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Aerobic training strengthens the heart and lungs
and improves muscle function. One goal of aerobic training is to enhance sports
performance and to improve training response. The following is information from
the American Academy of Pediatrics about aerobic training exercises.
Aerobic training exercises are any activities
that raise heart rate and make breathing somewhat harder. The activity you are
doing must be constant and continuous. Examples of aerobic activities are
Walking or hiking
Jogging or running
Exercising on a stair-climber or
Other activities, when done in a constant and
continuous way, can be aerobic, such as tennis, racquetball, squash, and the
martial arts. Weight training, however, is not aerobic because it is done in
short bursts of a few minutes at a time.
Aerobic training increases the rate at which
oxygen inhaled is passed on from the lungs and heart to the bloodstream to be
used by the muscles. Aerobically fit athletes can exercise longer and harder
before feeling tired. During exercise they have a slower heart rate, slower
breathing rate, less muscle fatigue, and more energy. After exercise, recovery
happens more quickly. Aerobic fitness can be measured in a laboratory setting
while exercising on a treadmill or bicycle. This is called maximal
oxygen uptake or VO2 max.
To achieve a training response, athletes should
exercise 3 to 5 times per week for at least 20 to 60 minutes. Fitness level can
be improved with as little as 10 minutes of exercise if done 2 to 3 times per
day. If the goal is also to lose body fat, athletes should exercise for at least
30 to 60 minutes. Athletes who are not fit will need to start with lesser
amounts of exercise. They can slowly add more time as their endurance improves.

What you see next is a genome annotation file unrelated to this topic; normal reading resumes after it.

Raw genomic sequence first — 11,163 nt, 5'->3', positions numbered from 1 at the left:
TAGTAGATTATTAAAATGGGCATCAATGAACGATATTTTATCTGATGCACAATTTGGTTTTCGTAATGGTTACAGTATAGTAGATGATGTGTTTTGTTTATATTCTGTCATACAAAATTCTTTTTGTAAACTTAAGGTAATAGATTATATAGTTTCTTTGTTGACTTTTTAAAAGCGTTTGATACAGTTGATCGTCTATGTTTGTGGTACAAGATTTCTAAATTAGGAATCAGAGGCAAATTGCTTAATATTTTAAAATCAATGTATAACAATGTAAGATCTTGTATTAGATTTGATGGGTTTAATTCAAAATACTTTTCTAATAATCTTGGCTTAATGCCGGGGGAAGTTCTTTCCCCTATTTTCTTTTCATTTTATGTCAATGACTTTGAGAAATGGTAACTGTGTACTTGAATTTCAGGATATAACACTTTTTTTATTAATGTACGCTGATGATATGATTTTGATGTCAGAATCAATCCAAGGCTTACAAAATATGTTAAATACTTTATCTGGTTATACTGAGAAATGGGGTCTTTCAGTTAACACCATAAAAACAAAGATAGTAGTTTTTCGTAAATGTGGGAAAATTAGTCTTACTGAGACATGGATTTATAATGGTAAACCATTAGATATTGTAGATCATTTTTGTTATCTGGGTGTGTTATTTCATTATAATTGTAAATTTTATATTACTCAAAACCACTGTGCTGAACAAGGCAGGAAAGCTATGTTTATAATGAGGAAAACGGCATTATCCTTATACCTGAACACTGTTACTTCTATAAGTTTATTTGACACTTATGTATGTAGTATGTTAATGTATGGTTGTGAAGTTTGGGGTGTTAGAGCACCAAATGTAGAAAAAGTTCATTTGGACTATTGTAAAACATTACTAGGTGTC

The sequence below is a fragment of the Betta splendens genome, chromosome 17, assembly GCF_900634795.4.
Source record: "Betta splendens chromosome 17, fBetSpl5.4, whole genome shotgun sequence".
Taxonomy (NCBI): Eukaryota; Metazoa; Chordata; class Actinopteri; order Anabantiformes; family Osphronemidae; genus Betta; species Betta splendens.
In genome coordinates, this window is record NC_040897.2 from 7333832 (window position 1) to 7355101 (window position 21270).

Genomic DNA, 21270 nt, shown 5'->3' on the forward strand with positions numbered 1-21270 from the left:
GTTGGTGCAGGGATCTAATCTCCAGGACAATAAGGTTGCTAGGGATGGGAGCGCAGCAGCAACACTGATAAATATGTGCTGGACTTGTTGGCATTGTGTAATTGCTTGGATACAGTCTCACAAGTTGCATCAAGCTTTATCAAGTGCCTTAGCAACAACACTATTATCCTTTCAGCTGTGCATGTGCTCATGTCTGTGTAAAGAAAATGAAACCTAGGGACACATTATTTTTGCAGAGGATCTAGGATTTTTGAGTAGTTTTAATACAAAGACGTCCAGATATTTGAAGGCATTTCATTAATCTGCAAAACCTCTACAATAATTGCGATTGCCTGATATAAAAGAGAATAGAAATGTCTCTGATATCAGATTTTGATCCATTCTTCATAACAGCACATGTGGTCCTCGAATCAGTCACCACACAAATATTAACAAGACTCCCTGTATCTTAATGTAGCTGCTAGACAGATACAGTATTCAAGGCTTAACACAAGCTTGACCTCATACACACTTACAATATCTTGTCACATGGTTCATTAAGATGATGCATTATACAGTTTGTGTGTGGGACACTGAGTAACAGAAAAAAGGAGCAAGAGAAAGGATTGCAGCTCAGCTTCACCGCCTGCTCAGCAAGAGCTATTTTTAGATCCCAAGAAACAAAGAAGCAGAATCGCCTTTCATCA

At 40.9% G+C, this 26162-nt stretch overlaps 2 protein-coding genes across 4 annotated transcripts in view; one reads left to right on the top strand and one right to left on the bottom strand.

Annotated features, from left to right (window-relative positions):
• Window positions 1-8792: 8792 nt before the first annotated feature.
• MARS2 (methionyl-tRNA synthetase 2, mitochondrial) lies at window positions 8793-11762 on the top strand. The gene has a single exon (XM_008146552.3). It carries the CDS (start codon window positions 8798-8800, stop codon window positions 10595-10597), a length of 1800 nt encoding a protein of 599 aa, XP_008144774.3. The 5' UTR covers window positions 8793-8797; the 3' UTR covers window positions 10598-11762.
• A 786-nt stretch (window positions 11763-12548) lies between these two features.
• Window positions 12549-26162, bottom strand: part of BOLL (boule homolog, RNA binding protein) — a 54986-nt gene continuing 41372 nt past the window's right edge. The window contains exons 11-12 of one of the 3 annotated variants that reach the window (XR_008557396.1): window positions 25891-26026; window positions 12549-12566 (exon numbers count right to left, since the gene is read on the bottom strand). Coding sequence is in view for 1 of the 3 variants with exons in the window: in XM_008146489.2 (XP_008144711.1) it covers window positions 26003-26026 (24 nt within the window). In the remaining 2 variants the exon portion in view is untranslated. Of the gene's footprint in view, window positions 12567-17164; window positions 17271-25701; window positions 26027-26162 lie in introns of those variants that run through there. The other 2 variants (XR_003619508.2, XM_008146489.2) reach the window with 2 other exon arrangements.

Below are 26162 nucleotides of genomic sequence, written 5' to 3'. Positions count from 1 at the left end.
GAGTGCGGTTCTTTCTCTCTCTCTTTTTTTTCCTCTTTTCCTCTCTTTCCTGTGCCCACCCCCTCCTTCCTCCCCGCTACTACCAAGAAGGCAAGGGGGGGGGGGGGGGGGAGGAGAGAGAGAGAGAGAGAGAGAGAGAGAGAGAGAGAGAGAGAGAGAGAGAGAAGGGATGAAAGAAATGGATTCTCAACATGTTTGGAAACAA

Increasing the level of exercise at about 10% per week is a good goal to
prevent overuse injury.
Cross-training can help reduce the risk of
overuse injuries. This is done by alternating different kinds of activities. To
avoid putting too much stress on the body and help prevent injuries, it is wise
to alternate high-impact activities, like running, with low-impact exercises,
like walking, cycling, and swimming.
Training at low to moderate intensity levels is
enough to improve endurance. In general, this level of intensity is more
enjoyable and less likely to lead to injuries than high-intensity training.
However, aerobic training programs should be
designed to match each athlete's fitness level. There are 3 ways to
measure aerobic training intensity.
1. The "talk
test." During a workout, athletes should be able to
say a few words comfortably, catch their breath, and resume talking. If
it is difficult to say a few words, then athletes should probably slow
down. If athletes can talk easily without getting out of breath, then
they are probably not training hard enough.
2. Heart rate. Aerobic
training occurs when heart rate during exercise is between 60% to
90% of maximal heart rate. Athletes can figure out their maximal
heart rate by subtracting their age from 220.
How to Calculate Maximal Heart Rate (HR) Between
60% to 90%
Maximal HR = 220
– your age
60% maximal HR
= 0.6 X (220 – your age)
90% maximal HR
= 0.9 X (220 – your age)
Example for a 15-year-old
Maximal HR: 220 – 15
60% maximal HR: 0.6 x
205 = 123
90% maximal HR: 0.9 x
205 = 184.5
Target HR range for aerobic
training is 123 to 184 beats per minute.
3. Level of difficulty.
Athletes can determine how hard the exercise feels on a scale of 1 to 10
using the Borg Scale of perceived exertion. The ideal range for aerobic
training is between 2 and 7.
Baseline fitness level. The
more unfit athletes are, the greater the training response. However, as
athletes become more fit, it will take higher levels of training to
Genetics. Genetics play a
large role in an athlete's natural fitness level as well as how
much he will improve as a result of training.
Growth. As children grow,
they are able to respond more to aerobic training. However, before
puberty, the aerobic training response is much less than during and
after puberty. This is why aerobic training is of limited value for
improving endurance in young children. Activities should focus more on
other goals, such as skill development and fun.
The information contained in these topics is not intended nor implied to be a substitute for professional medical advice, it is provided for educational purposes only. You assume full responsibility for how you choose to use this information.
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